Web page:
Earlier this year, the Fast Company Design blog featured NL Architect's proposal for Power Flower wind turbines, "Can Beautiful Turbines Help Critics Embrace Wind Energy?", among other purported innovations, the post promoted the new design as an aesthetic improvement over existing wind turbine products.
Above three images courtesy of NL Architects via Designboom
I tend to avoid arguing about architectural beauty, in part because tastes are ultimately subjective, and also I like a lot of buildings that other people consider to be ugly. But in this case, I strongly question not only the assertion that the above proposal is really any more attractive than a regular wind turbine, but that the standard wind generation apparatus is, in the scope of what we install on our landscape, at all worthy of demerit.
Image courtesy Flickr user Swerz
As the FastCo. post mentions, the expanded utilization of wind power technology has been hampered by aesthetic arguments. Turbines are deemed by a large segment of the public to be hideous: a disfigurement of our bucolic countrysides. This argument is especially prominent in the United States, no more so typified than by the vicious, decades-long fight over the Cape Wind project in Massachusetts, which has been the subject of much press, including a book published about five years ago.
Image courtesy Flickr user Bob West
Image courtesy Flickr user Lutmans
Why is it that individuals have singled out wind turbines as the scourge of our contemporary landscape? Although strip malls, parking lots, and McMansions certainly have their detractors, none has been deemed so repellent that their introduction into our built environment was in any way seriously disrupted, compared to the insane histrionics associated with wind projects.
Original Caption: "From his kitchen table of his Falmouth [Mass] home,
Neil Anderson holds the calendar where he and his wife record
their daily reactions to the wind turbine located nearby."
Images @Jess Bidgood/WGBH
While certainly wind turbines create noise, and stick up out of the ground in a noticeable manner, its mysterious how they invoke such fervent vitriol. Even when just considering the infrastructure of our power utilities: transmission lines, stretching to the horizon, upheld on the shoulders of humungous metallic skeletons, have been with us for close to 100 years. Has there been any public debate of this? Perhaps so, before my lifetime, the appearance of the monuments to distributed power across the country was challenged valiantly.
Image courtesy Flickr user theclyde
Like wind turbines, the fossil-fuel powered generation stations pierce the skyline in their own way. In the Cape Cod community of Sandwich, in the same county as the Cape Wind project would be, is the decades-old Mirant power plant, sitting right on the ocean, visible for miles along the beach, its stacks rising above the scrub pines and sand, and looming in the background of the multimillion-dollar views, pumping out emissions.
Image of Mirant oil-fired Power Plant, Sandwich, MA
courtesy Flickr user MRTGT
If there was any resistance to the initial construction of this belching behemoth, evidently at some point the population came to accept their own needs for reliable energy, and accepted this visual intervention, with all that the wind carries to their property.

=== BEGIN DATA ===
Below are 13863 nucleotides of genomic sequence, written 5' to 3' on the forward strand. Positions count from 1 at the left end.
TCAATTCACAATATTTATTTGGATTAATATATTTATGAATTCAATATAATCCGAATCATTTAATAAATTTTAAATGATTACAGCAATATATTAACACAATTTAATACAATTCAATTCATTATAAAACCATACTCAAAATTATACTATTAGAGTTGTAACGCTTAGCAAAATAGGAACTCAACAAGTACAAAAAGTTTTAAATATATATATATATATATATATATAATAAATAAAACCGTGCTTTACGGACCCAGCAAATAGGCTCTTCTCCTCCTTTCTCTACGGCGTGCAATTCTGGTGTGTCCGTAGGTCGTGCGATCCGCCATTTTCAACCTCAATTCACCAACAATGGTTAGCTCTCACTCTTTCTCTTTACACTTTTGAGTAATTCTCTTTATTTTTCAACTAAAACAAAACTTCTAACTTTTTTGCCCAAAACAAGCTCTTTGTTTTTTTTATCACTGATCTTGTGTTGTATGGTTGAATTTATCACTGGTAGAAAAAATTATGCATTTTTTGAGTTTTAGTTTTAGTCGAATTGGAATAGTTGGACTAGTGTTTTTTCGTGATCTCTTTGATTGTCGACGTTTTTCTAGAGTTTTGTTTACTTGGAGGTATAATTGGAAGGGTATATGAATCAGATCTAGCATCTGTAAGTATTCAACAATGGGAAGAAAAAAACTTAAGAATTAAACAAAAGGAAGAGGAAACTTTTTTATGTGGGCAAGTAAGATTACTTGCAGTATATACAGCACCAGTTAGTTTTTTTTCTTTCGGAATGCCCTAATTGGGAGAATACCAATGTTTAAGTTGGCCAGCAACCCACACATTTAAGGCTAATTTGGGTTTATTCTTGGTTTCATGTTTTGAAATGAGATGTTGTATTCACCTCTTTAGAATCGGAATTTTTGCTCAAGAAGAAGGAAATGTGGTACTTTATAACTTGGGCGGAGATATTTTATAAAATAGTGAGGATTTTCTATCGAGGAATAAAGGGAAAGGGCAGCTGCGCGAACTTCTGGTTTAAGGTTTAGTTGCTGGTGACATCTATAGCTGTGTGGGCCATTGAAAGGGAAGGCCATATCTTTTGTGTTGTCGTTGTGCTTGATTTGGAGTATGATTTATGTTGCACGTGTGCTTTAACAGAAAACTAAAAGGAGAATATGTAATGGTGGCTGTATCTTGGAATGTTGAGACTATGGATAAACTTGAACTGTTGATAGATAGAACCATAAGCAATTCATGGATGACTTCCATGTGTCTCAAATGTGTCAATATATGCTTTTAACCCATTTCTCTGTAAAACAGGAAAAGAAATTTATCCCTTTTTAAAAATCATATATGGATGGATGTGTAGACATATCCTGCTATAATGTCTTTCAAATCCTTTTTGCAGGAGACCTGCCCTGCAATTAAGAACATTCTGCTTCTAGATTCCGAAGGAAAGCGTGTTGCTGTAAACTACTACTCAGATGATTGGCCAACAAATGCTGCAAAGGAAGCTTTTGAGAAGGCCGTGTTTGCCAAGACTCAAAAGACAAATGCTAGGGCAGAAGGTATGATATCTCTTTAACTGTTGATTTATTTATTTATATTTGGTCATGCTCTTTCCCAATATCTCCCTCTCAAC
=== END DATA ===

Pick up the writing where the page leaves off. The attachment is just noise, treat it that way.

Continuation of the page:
But this has all happened in less-enlightened times, perhaps. Maybe these hideous necessities have built up the resistance to further visual reminders of our technological requirements, with contemporary society just not taking it any more?
Image courtesy Flickr user poplinre
Yet, these recent times have been an era in which an entirely new technology has spread around the globe, requiring the installation of countless points of infrastructure on the land: the adoption of mobile phone technology, which has bequethed upon our contemporary landscape the cell tower.
Image courtesy Flickr user Mark Sardella
Not that aesthetic complaints have been absent from this profusion of transmission towers. However, this has bizarrely resulted in the new typology of the faux-tree cell tower, with its subspecies, the faux-palm and faux-cactus tower. Outsized plastic evergreens, welcomed into our communities; deemed acceptable.
Image courtesy Flickr user The Pug Father Ohio
Actually not a real cactus. Image courtesy Search Net Media
Image courtesy of Flickr user rust.bucket ©David Baker
If wind turbines are not entirely welcomed, neither are they universally loathed. Despite the resistance within the United States to their appearance, they are becoming increasingly common here, and are widespread in many parts of Europe. A symbol of progressive ecological sensitivity, turbines have been cleverly employed by marketers to signal environmental responsibility and cultural cool to certain consumer segments.
Starwood's Element Hotels uses the wind turbine prominently
in its branding and advertising,
including animated web ads featuring spinning blades.
Global Parcel Shipper DHL's "Go Green" PR campaign features
wind turbines prominently in its literature.
Without ignoring the real detractions of turbines, with certain auditory and visual shortcomings, or being naïve to the stronger political and economic influences that support resistance to cleaner energy technologies, a reality that was brilliantly mocked recently by the Onion, I remain astonished at how unpopular wind turbines are among certain constituencies, and the aesthetic arguments used to support them.
If I were to argue on the aesthetic merits of the wind turbine, I would assert that they are sublime, romantic, and soothing, bringing an elegance to human electrical-production. Their metronomic cartwheeling, the blades pulsing like the beat of the human heart, openly evince the harnessing of clean electrical current from nature.